Kidd has served on the board of directors of the LeFlore County Conservation District since 1986. In 1996 Gov. Frank Keating appointed her to serve as Area V Commissioner on the Oklahoma Conservation Commission. Gov. Keating reappointed her in 2000 and Gov. Brad Henry reappointed her in 2005. In June 2010 will retire from that post having completed three five-year terms. Prior to her service at the Conservation Commission Virginia served nine years on the Department of Human Services Commission.
Jeanette Nance, Governor’s liaison, presented the Governor’s Commendation that read:
“Governor’s Commendation Is hereby presented to Virginia Kidd in appreciation of your more than 22 years of public service to the State of Oklahoma, 14 of which have been spent championing the cause of natural resource conservation in southeast Oklahoma as Area V Conservation Commissioner, and for your 24 years of service on the LeFlore County Conservation District board of directors.
Three Receive OACD President’s Award
Jeanette Nance of Edmond, agency liaison for Gov. Brad Henry, received an OACD President’s Award as did state Sen. Mike Johnson and Rep. Ken Miller. OACD President Trey Lam presented the awards.
Lam said that in serving as Gov. Henry’s liaison to the Conservation Commission for the last seven years, she understands the importance of conservation to the state and takes those issues seriously. During the flooding events of 2007 involving several emergency situations involving flood control dams, Nance served as point of contact within the Governor’s office. She made sure that the Governor and his emergency management team were kept informed of the status of those situations. Following that period, the Governor championed the conservation bond for the purpose of repairing the damages incurred by the conservation infrastructure, Lam said.
“Despite the number of agencies for which Jeanette serves as Governor’s liaison, she finds time to be a regular at many of our conservation events around the state,” Lam said. “She is a quality public servant who is most deserving of this recognition,” Lam added.
State Sen. Mike Johnson of Kingfisher and State Rep. Ken Miller of Edmond also received OACD President’s Awards. Lam said that Sen. Johnson, as chairman of the Senate Appropriations Committee and Rep. Miller, as chairman of the House of Representatives Appropriations Committee, had helped pass legislation in the 2009 state legislative session that authorized the bond issue for conservation projects. The $25 million bond package has made possible the repair and rehabilitation of flood control dams and other conservation infrastructure severely damaged by weather events in 2007. Those repairs are underway currently, even in light of severe state budget cuts, thanks to proceeds from the bond. With proceeds from the bond to use as state match, Oklahoma was able to qualify for addition federal money to help rebuild the conservation infrastructure as well. In presenting the award Lam thanked Sen. Johnson and Rep. Miller for their leadership and assistance in conserving the natural resources of Oklahoma.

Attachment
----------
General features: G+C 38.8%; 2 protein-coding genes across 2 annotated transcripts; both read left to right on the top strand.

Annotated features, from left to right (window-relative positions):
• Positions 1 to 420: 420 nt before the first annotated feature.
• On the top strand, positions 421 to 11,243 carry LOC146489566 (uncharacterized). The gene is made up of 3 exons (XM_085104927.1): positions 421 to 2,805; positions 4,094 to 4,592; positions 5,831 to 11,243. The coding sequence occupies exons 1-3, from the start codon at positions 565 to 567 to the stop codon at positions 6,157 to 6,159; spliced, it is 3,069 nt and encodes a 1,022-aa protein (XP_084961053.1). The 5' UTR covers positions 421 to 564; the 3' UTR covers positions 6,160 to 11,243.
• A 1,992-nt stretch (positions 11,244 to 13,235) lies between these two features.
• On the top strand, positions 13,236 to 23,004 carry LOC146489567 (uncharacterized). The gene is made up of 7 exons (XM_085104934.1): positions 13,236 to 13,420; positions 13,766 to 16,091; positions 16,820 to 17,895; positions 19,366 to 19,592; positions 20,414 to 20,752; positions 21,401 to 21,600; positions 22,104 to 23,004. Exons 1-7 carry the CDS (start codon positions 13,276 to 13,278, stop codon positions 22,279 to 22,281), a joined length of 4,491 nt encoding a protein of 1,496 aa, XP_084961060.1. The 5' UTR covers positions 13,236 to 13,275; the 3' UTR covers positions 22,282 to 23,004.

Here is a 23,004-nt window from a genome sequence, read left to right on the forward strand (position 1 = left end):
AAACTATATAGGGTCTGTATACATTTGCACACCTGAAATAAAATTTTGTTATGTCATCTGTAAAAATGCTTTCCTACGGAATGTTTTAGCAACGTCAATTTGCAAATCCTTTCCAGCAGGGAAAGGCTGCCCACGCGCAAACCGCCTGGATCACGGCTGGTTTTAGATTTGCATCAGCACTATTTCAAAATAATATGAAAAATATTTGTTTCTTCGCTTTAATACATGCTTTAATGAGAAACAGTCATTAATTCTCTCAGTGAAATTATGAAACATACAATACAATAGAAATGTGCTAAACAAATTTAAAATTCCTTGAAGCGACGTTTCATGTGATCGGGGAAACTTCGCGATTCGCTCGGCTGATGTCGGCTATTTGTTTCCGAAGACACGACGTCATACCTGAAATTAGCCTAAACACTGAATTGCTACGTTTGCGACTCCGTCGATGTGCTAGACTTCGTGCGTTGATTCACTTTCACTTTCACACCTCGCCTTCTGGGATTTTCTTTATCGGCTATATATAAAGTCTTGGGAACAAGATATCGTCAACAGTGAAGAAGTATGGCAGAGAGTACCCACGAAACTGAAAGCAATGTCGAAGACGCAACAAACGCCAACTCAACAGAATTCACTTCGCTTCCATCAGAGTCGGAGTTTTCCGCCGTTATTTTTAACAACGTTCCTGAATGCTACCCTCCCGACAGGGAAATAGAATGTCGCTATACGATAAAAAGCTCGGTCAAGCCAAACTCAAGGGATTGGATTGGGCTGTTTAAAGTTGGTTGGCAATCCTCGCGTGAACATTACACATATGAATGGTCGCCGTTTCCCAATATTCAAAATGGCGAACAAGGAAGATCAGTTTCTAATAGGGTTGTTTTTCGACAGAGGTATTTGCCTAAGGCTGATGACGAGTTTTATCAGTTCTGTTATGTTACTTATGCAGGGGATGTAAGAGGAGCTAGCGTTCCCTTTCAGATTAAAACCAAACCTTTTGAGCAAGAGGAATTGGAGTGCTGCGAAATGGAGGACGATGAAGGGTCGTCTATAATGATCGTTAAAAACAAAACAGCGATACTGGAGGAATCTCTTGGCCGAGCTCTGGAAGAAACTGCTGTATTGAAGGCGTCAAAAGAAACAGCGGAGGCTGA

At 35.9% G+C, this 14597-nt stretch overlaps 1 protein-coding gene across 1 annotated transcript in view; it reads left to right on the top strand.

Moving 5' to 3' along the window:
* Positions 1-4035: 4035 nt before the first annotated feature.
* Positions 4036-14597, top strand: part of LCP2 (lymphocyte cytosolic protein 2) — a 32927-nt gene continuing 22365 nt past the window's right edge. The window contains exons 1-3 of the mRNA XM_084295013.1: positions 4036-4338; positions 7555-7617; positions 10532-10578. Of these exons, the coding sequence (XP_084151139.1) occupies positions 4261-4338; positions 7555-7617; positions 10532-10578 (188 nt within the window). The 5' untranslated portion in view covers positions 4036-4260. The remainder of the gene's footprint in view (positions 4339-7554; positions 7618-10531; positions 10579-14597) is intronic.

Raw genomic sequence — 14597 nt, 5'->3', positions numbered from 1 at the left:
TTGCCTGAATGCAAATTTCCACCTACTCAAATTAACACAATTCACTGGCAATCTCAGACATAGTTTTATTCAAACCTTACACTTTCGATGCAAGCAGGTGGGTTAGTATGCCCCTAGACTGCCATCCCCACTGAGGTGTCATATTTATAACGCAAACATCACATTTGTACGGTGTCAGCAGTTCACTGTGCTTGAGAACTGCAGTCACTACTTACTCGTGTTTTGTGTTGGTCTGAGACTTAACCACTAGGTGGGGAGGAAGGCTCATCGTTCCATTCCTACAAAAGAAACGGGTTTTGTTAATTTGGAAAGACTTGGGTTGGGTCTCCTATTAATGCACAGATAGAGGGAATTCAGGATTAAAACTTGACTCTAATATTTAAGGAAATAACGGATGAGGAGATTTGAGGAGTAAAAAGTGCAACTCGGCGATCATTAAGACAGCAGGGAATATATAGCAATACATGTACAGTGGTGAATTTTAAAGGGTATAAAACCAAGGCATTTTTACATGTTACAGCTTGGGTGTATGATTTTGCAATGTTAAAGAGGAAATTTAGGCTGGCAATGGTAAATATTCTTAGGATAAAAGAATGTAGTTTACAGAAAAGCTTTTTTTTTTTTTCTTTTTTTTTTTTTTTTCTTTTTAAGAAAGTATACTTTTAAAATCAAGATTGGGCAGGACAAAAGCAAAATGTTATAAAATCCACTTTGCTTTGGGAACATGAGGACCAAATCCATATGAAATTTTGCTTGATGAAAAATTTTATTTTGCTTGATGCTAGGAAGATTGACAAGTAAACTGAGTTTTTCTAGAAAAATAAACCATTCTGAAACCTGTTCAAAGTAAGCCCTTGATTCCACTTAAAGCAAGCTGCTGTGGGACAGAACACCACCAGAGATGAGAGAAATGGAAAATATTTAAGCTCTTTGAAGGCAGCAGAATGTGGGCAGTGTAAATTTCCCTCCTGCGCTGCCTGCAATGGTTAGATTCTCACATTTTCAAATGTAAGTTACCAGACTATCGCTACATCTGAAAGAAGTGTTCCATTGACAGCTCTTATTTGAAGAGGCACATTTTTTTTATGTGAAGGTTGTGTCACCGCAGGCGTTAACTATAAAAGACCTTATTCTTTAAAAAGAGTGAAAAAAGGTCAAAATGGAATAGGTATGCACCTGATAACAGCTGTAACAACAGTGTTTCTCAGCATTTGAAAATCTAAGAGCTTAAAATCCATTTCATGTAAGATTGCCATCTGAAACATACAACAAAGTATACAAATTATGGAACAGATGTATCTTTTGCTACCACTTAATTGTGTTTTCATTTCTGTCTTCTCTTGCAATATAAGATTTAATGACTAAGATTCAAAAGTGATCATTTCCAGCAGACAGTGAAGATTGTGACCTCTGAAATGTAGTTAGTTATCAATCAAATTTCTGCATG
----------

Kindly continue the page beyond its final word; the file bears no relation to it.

Coleta Bratten Named OACDE Employee of the Year
Coleta Bratten of Taloga was named Employee of the Year by the Oklahoma Association of Conservation District Employees (OACDE). Bratten has served as secretary at the Dewey County Conservation District for 12 years. She has also served in the office of treasurer on the OACDE board of directors for several years.
In presenting the award, OACDE President Bradley Hamilton said Bratten gives outstanding service in her job at the conservation district and to the OACDE board of directors. In addition she engages in activities including grant writing to obtain conservation equipment, promoting the conservation district’s programs, coordinating local Women in Agriculture meetings, locally-led conservation meetings, land and range judging contests, and serving as chair of the local Resource Conservation and Development Council.
“She has also shown that she will not hesitate to go beyond the call of duty when the need arises,” Hamilton said. “When a terrible wildfire last year put lives at risk in northwest Oklahoma,” Hamilton said,” Coleta went beyond the call of duty by going door to door, warning people in homes surrounding the district office in the town of Taloga of the approaching danger.”
“For her outstanding loyalty to the community and her conservation family, Coleta is certainly worthy to be named OACDE Employee of the Year,” Hamilton said.
Lincoln County Conservation District wins truck donated by Chesapeake Energy
Chesapeake Energy donated a pickup truck that was given to a conservation district selected by a drawing. Lincoln County Conservation District won the pickup in the drawing held following the OACD banquet on Feb. 22. “This truck will really help us do our job,” said O.B. Fouquet, board member of the Lincoln County Conservation District. “Having this vehicle will help us work more effectively with our local cooperators and help them protect and conserve our natural resources.”